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Asus U50Vg review: Asus U50Vg

The U50Vg has some annoying design issues, but it's a great laptop that can be relied on when out and about.

Irene Mickaiel
When Irene's not finding reasons to go globetrotting, with a camera almost permanently fixed to her face, she's reading up on all the latest gizmos and gadgets or trying her hand at adventure sports.
Irene Mickaiel
3 min read


The U50Vg is a rather sleek and clean laptop with minimal design. Beneath the surface of its glossy black lid and around the keyboard and touchpad are glittering aqua specks that unfortunately quickly become hidden under fingerprint smudges.


Asus U50Vg

The Good

Its classy design. Express Gate. Battery life.

The Bad

The touchpad isn't very responsive. Screen's viewing angle.

The Bottom Line

The U50Vg has some annoying design issues, but it's a great laptop that can be relied on when out and about.

Asus markets the U50Vg as a superior mobile laptop, that measures at 384x267x33.6mm and weighs 2.56kg (with a six-cell battery). It has a full-sized keyboard, with a numpad; however, due to the numpad the U50Vg requires you to place your hands a little to the left of the laptop rather than the centre, which means your right hand will be resting on the touchpad. Also, the right shift key has been nudged a little to the left to fit an arrow key in, which can be frustrating if out of habit you expect it to sit directly under the Enter key.

The keypad is backlit and the touchpad has an array of lights comprising of dots that follow your finger as you move it vertically on the pad. Like Asus' U80V, the brightness of the screen and backlit keyboard auto adjusts depending on the light level in the room, or you can adjust or switch off the backlight yourself using the function keys.

Of course, we're not forgetting about the highly reflective 15.6-inch LED-backlit, 1366x768 monitor. The display's viewing angle is limited when looking up or down, but can be viewed clearly at any angle from the sides. Above the monitor is a 1.3-megapixel webcam.

Embedded on the speaker are two buttons: one on the far left for Asus' Express Gate start-up (more on this later), and on the far right is the standard power button.


Asus' Express Gate feature allows you to start-up the laptop in eight seconds. It's a simple operating system based on Linux that allows web access, plays music, views photos, lets you talk on IM and includes Skype, all without having to load Windows. A great time saver if you just needed to check your email on the run without having to wait for the lengthy start-up time of one minute and 19 seconds.

The touchpad has multi-finger gesture input where you can use two fingers in a scissor-like action to zoom in and out of windows, or by swiping both fingers to scroll up, down, left or right. Moving three fingers horizontally emulates the page up/page down buttons, and tapping the touchpad with three acts like a right-click of the mouse.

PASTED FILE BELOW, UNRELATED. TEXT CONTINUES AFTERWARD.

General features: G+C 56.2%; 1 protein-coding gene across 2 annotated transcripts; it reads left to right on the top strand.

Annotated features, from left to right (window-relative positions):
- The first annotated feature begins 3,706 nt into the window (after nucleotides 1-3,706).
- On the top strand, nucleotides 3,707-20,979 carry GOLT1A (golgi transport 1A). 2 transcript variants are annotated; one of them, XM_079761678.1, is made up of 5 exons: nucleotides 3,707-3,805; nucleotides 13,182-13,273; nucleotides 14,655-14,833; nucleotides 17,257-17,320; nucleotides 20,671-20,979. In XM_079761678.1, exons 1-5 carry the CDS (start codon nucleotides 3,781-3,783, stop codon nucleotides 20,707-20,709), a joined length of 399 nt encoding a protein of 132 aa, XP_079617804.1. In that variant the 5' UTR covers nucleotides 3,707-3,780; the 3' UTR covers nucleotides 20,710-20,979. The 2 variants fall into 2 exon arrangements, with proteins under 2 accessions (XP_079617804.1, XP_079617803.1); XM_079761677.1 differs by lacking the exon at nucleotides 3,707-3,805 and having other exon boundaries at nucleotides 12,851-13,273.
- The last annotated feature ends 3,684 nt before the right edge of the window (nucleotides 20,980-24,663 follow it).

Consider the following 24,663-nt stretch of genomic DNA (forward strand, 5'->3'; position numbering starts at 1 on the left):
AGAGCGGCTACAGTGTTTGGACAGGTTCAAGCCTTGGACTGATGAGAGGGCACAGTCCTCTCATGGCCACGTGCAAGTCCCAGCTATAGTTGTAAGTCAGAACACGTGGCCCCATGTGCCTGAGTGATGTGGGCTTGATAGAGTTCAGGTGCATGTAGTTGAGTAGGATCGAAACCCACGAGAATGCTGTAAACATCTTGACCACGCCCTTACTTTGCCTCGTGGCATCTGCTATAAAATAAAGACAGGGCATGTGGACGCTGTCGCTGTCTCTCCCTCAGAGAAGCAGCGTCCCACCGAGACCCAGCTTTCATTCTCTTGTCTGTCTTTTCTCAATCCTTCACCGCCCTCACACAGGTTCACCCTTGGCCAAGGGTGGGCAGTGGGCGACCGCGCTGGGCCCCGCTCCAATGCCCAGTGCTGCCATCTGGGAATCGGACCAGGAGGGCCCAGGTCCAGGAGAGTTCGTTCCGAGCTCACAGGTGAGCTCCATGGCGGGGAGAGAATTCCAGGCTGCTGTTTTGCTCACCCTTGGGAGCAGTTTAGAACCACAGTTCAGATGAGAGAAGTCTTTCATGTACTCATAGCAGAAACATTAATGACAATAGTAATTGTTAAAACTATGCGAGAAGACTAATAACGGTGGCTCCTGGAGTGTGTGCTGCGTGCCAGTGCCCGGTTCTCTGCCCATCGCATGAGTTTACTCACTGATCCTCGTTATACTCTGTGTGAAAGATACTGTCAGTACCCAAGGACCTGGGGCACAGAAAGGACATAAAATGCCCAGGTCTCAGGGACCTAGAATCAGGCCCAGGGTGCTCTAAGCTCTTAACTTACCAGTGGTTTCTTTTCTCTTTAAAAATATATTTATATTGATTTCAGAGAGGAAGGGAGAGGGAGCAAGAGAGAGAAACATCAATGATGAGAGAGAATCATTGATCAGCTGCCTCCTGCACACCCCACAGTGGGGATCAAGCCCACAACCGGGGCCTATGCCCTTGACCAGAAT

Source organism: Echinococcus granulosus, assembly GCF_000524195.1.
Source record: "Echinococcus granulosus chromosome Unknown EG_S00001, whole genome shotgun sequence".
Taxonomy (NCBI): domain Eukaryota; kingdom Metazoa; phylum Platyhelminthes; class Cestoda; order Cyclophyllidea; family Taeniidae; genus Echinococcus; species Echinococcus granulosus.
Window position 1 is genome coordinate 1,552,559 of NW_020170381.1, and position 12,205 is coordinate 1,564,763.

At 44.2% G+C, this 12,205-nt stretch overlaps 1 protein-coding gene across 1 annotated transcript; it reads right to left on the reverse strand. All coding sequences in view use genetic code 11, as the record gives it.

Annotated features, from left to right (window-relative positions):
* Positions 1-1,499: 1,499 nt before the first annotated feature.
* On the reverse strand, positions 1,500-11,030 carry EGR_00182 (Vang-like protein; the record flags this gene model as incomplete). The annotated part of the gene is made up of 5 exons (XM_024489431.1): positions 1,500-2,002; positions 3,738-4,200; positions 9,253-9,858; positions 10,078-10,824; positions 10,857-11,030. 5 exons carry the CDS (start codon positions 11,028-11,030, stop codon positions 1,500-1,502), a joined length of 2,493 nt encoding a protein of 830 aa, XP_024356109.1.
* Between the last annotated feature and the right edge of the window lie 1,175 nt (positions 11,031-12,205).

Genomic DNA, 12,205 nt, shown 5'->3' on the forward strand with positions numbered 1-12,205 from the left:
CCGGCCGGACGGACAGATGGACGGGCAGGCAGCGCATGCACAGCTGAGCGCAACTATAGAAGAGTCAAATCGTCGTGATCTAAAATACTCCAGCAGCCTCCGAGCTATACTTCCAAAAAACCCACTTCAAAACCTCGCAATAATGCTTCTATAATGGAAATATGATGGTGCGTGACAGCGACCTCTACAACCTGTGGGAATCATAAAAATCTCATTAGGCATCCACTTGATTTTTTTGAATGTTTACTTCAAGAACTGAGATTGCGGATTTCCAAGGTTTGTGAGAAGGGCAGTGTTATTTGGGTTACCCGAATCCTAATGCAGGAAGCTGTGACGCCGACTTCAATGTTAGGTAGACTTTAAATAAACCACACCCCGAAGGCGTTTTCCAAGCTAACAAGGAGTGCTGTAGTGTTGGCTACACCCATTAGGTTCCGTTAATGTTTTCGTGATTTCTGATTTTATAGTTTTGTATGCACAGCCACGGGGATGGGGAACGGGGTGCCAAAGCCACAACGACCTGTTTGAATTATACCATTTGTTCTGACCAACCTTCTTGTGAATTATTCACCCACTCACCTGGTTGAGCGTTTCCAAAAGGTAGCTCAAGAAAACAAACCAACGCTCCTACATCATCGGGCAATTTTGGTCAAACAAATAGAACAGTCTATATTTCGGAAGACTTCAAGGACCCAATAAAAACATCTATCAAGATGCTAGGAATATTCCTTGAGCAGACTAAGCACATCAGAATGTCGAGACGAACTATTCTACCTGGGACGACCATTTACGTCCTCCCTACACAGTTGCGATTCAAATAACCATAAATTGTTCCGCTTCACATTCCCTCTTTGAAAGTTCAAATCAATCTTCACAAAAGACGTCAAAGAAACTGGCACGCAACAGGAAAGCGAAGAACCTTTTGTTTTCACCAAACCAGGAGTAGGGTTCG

Unfortunately, at times the touchpad can be a bit slow in reacting and other times not realising that you're using three fingers. Another issue we had with the touchpad, which according to Asus is due to the way the pad is illuminated, was that the outermost edges don't register touch. Both left and right mouse buttons are consolidated into a single bar, which is also a bit hard to press and can get tiresome if you constantly use it.

For AU$1499, the U50Vg comes with Windows Vista Home Premium, Intel Core 2 Duo P8700 2.53GHz processor, 500GB hard drive, 2GB RAM, an Nvidia 512MB GeForce G105M graphics card, as well as 802.11a/b/g/n Wi-Fi and Bluetooth.

Apart from a Wi-Fi/Bluetooth switch that can be turned off at the slide of a button at the lip of the laptop, all the ports are kept to the left and right sides. A headphone and microphone port, three USB ports, an eSATA port, flash memory slot, ExpressCard slot, HDMI port, Kensington lock port, LAN, and a mini D-Sub port.


The U50Vg scored well in our performance tests with a 3DMark06 score of 1716 and 5736 in PCMark05. A very good result all up and should be able to handle a multitude of tasks for the office. Its battery life will also have you mobile without the need for a power source. With all power-saving features turned off, screen brightness set to high and an XviD movie played in a loop, the battery lasted for a maximum of three hours and two minutes. This is a worst-case scenario, which means if you use the laptop for light office work and internet browsing it should last significantly longer.

While the U50Vg has some annoying design issues, it's a great laptop that can be relied on when out and about.